Maeona Urban shares this:
It has been an unusually long wet cold winter here in Oregon and I had no need to run my fan or air conditioner in the studio so when I started up the fan I suddenly had dust bunnies adhering to my wet oil painting. I rapidly switched it off and looked around me. I decided no painting today until I get this place cleaned out. I didn't intend to do such a thorough job but one thing led to another and I soon found myself putting it all out into the yard as if I were moving. It was great! Not only did I get my studio all clean, I found there were many "useful props" that I had never used, magazines I intended to try things from and hadn't, paintings I had intended to "fix" but couldn't face, etc. I got rid of everything that wasn't current I returned things to places where I was programmed to having my tools and rearranged some of the furnishings for a fresh view of my space. The entire experience was very cleansing and inspiring. I recommend it for everyone. Instead of the old projects lingering over me I can now start new ones without the guilty conscience of not doing what was incomplete in the past.
Thank you for all your help. I just thought this might be a good idea for other artist trapped in the past.
Great suggestion, Maeona! And for those who need extra support, the Get Organized online class begins Wednesday. Join us and get organized in 30 days.
Image (c) Maeona Urban, A Little Light on History
8 thoughts on “Cleaning out the studio”
This reminds me of all the old paintings I have jammed under the stairs in my basement, next to my studio area. They’re from the past eight years (since I got out of college in 2001, really). I don’t know what to do with them. I could try to sell them, but I am not affiliated with a gallery, and they’re not in line with my current work. I don’t want to just throw them away. What do you suggest I do with them?
Alyson, I hope you schedule your “Get Organized” class again sometime soon – how about in the Fall? I am leaving for vacation in two weeks, so I would miss the second half of your class…but I really need a boost in getting organized! Thanks for all the good and interesting information you always provide. Regards, Elizabeth
I just signed up and I am very excited about the class. I am taking it with a pal so we can hold each other accountable, and support each other in taking action.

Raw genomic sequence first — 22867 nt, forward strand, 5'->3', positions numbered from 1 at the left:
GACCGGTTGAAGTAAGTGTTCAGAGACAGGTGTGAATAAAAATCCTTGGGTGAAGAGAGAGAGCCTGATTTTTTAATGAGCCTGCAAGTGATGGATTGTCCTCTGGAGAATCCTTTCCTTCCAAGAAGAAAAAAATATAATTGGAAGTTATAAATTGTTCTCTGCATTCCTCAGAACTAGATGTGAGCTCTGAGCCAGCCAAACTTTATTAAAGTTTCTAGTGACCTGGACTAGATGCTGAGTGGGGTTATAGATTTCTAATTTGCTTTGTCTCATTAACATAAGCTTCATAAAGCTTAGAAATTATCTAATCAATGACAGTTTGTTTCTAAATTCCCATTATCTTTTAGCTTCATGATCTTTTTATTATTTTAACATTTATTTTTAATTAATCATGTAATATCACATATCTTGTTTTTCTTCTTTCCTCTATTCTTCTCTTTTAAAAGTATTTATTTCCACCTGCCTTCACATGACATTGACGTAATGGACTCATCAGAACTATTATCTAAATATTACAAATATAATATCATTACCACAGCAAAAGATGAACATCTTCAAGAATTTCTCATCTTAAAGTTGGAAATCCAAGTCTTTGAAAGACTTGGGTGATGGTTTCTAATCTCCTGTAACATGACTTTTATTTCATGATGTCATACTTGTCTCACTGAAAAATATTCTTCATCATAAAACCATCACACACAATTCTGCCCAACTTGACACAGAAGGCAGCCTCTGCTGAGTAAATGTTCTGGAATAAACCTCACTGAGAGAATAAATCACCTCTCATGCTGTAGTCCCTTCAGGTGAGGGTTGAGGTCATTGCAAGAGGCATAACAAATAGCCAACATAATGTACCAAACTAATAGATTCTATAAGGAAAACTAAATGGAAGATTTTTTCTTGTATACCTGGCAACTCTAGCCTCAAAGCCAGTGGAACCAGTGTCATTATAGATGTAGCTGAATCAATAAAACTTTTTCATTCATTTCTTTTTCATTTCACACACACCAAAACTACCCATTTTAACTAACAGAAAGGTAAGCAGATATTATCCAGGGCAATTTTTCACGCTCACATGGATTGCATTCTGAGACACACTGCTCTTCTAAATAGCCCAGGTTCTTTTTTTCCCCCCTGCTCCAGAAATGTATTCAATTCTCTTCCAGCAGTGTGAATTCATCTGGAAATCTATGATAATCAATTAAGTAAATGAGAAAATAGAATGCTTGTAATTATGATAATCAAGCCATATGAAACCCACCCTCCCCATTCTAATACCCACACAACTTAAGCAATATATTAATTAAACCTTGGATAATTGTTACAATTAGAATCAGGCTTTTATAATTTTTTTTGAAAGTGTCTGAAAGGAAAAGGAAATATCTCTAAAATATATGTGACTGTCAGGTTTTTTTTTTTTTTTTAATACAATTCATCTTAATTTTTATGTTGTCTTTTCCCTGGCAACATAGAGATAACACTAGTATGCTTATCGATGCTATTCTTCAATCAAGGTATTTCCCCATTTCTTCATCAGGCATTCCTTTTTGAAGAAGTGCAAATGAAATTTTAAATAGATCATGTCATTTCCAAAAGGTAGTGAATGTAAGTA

I’ll vouch that it is a wonderful class! Now I have to cleanse my studio like Maeona did! I’ve already put up shelves for frames, etc, and you’re right! You do feel so much better!!
Hi there! I just loved Maeona’s story about the dust bunnies. It can be so transformational to just get things swept clean! Hope the class goes well – clearing out the clutter crease spaciousness for cretivity and productivity!
Alyson, I have been looking forward to the get organized class, but I must wait until the fall since I have major show deadlines this summer.I’m psyched about the Bellevue show:http://artaccess.com/galleries.cgi?m=1&g=136 Consider me signed up for the October class.
Whenever I or my wife are about to start a major art/design project we clean. If the studio is clean already we might clean a closet in the house. I am not sure what psychological trigger is pulled that puts the cleaning drive in full gear. I remember being told that women about to give birth often exhibit a nesting behavior by cleaning the house. Giving birth to a new art creation might, somehow, promote that same drive.
I’m a clay sculptor and when I finish a series of pieces, complete the glazing and fire a couple of times I tell myself I can not start a new round of pieces until I clean the studio and put everything away. Because I am an emergent artist at first I wanted to save all my pieces, now I chuck any pieces that I need to part with at the same time I’m cleaning. Something about starting off with a new series all clean and organized adds to my efficiency and creativity I think…plus I can find everything (well almost everything).